The spread of the Hepatitis B virus results from exposure to contaminated blood or body fluids such as saliva. According to Seeger and Mason (2000), transmission often results from recycling of unclean medical needles as well as syringes, unprotected sexual interaction, blood transfusions, in addition to vertical transmission from mother to child during child delivery. Without intercession, a mother who tests positive for HBsAg has an estimated 20% risk of infecting her infant child at the time of birth (Seeger & Mason, 2000). Additionally, this risk may go as high as 90% if she correspondingly tests positive for HBeAg (Seeger & Mason, 2000). Since the start of the century, studies by Liaw and Chu (2018) have also stated that HBV can be transmitted amongst family members within households, possibly when they come inclose contact with each other thus exchanging body fluids such as saliva containing HBV.
Chronic Hepatitis B infection does not require treatment since most adults clear the infection naturally. However, this is not the case for all patients. Early antiviral treatmentmay only be necessaryfor less than 1% of patients, whose infection takes a belligerent course (fulminant hepatitis) or who are immunocompromised (Liaw & Chu, 2018).Therapy in the form of combination of liver enzymes such as Ornithine, carbamyltransferase, malate dehydrogenase, glutamate dehydrogenase, isocitrate dehydrogenase, sorbitol dehydrogenase, as well as guanase help in the diagnosis of viral hepatitis (Liaw & Chu, 2018). Additionally, Bilirubin values of 2.5–3.0 mg/dl or more establish the presence of the icteric phase of hepatitis. In addition, Bilirubin levels in exciding 30 mg/dl suggest hemolysis (Liaw & Chu, 2018). Liver biopsy is generally not necessary, but should be considered if the diagnosis is uncertain (Liaw & Chu, 2018). Liver biopsy should be performed if there is an atypical clinical course, or the clinical course is prolonged. It should also be undertaken if clues of chronic liver disease are present, or if complications such as encephalopathy or fluid retention develop.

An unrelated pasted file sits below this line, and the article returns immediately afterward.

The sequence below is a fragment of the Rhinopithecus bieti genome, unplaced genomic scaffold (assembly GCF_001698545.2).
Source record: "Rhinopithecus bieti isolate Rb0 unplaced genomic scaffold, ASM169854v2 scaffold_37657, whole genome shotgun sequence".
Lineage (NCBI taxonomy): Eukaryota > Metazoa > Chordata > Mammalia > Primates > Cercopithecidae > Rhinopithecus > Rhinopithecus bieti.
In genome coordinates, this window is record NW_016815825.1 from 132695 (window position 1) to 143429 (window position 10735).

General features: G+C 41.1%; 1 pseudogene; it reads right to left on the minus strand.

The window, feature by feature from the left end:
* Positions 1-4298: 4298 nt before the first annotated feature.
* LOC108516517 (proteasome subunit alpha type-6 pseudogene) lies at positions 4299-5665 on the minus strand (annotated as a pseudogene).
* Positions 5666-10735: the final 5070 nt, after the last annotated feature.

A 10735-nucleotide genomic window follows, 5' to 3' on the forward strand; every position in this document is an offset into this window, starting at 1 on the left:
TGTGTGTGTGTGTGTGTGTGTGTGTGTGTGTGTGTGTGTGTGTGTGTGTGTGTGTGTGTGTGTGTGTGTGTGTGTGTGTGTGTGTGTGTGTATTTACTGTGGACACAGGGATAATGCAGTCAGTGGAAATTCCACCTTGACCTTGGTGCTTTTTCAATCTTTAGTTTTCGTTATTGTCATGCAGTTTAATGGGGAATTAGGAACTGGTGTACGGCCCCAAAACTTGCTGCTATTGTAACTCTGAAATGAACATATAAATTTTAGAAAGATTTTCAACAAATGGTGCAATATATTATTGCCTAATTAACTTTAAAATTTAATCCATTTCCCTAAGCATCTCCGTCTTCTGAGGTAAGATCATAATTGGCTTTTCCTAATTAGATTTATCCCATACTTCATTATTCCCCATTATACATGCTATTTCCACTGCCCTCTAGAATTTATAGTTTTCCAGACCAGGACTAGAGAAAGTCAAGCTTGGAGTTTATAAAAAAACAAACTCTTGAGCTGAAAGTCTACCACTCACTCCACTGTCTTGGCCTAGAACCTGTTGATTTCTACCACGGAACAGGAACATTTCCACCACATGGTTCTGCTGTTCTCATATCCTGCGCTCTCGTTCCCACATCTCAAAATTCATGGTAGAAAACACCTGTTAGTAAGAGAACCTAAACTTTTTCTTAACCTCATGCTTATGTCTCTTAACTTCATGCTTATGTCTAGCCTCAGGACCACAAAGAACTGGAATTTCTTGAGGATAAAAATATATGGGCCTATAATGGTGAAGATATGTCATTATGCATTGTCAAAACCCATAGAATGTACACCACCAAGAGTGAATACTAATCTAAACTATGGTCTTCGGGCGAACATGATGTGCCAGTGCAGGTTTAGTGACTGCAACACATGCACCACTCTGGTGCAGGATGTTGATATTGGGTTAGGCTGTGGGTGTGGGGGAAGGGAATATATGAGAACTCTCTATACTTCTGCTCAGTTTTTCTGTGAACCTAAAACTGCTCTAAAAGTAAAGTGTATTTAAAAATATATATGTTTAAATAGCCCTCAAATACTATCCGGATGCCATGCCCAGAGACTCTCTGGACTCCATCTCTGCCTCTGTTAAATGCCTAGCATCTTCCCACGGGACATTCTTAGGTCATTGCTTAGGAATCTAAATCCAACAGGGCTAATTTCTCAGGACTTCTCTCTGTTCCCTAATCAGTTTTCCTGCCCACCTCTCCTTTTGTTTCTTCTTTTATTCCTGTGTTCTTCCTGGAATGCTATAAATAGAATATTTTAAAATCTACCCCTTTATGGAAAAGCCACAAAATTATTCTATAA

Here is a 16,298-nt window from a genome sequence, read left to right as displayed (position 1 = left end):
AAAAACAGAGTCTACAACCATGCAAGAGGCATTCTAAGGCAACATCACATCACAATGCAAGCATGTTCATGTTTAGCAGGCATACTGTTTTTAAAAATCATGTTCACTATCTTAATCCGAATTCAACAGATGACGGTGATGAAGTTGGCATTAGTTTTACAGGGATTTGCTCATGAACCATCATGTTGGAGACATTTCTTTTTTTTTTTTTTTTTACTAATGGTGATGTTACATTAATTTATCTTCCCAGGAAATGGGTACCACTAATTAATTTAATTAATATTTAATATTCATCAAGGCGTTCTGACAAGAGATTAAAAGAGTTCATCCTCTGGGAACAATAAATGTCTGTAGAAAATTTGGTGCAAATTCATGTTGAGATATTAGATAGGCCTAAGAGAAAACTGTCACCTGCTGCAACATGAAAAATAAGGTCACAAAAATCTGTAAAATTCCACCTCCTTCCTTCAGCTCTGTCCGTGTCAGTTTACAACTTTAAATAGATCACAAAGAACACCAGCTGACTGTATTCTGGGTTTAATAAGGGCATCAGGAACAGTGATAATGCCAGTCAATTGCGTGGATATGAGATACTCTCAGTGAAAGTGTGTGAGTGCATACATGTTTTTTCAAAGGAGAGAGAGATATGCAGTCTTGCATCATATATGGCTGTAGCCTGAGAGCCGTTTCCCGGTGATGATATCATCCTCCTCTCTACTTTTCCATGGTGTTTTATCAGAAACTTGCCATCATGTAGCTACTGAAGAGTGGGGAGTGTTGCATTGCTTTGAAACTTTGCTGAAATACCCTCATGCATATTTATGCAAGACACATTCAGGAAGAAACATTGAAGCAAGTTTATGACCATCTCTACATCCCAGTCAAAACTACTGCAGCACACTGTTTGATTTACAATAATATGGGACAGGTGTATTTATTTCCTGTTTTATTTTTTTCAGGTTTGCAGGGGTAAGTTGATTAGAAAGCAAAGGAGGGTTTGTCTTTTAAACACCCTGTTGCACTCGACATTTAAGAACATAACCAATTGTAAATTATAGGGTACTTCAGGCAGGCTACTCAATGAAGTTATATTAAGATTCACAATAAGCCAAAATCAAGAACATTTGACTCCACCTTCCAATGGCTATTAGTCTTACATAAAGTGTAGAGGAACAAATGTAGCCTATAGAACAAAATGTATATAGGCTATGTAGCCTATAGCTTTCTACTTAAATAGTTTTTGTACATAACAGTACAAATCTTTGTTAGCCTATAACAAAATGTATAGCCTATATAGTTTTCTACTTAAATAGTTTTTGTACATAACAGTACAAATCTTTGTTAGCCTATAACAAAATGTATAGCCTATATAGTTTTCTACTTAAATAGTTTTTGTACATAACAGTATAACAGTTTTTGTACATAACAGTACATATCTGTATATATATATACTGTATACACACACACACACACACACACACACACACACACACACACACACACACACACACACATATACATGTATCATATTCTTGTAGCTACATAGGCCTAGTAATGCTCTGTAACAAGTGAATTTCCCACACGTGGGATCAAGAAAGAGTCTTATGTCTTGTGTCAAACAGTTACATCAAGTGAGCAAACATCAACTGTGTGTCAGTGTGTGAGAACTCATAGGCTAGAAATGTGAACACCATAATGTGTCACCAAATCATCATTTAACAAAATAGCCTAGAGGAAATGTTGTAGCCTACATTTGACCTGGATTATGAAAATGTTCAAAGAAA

The treatment objectives for chronic hepatitis B infection aim to suppress the replication of the virus, improvement in hepatic necroinflammation, as well as the reduction in the likelihood of long-term sequel of HBV infection, for instance, cirrhosis and hepatocellular carcinoma .
Interferon alfa-2b is currently the only FDA-approved medication for chronic Hepatitis B. The suggested prescription is 5 million units taken 5 times weekly for 4 months (Liaw & Chu, 2018). The prescription is linked with histological benefit primarily individuals who suffer from a loss of serum HBeAg. Nevertheless, a majority of patients do not lose either HBeAg or HBsA
Table 1: Treatment of Special Patients Groups
|Children||A majority of children are in an immune-tolerant phase and should not be treated.|
|Liver cirrhosis:||All cirrhotics should be treated with any detectable viraemia.|
|Liver transplantation||All HBV patients should be treated before transplantation regardless of ALT and HBV DNA levels. HBV DNA must be undetectable at transplantation. After transplantation, long-term medication should be adopted comprising a combination of NUCs and anti HBsimmunoglobulin (HBIG).|
|Co infection with hepatitis C||Often HCV dominates the treatment with pegyltaed interferon and ribavirin to sustain edvirological response. HBV can reactivate and thus the need to be closely monitored. It should be treated with NUCs.|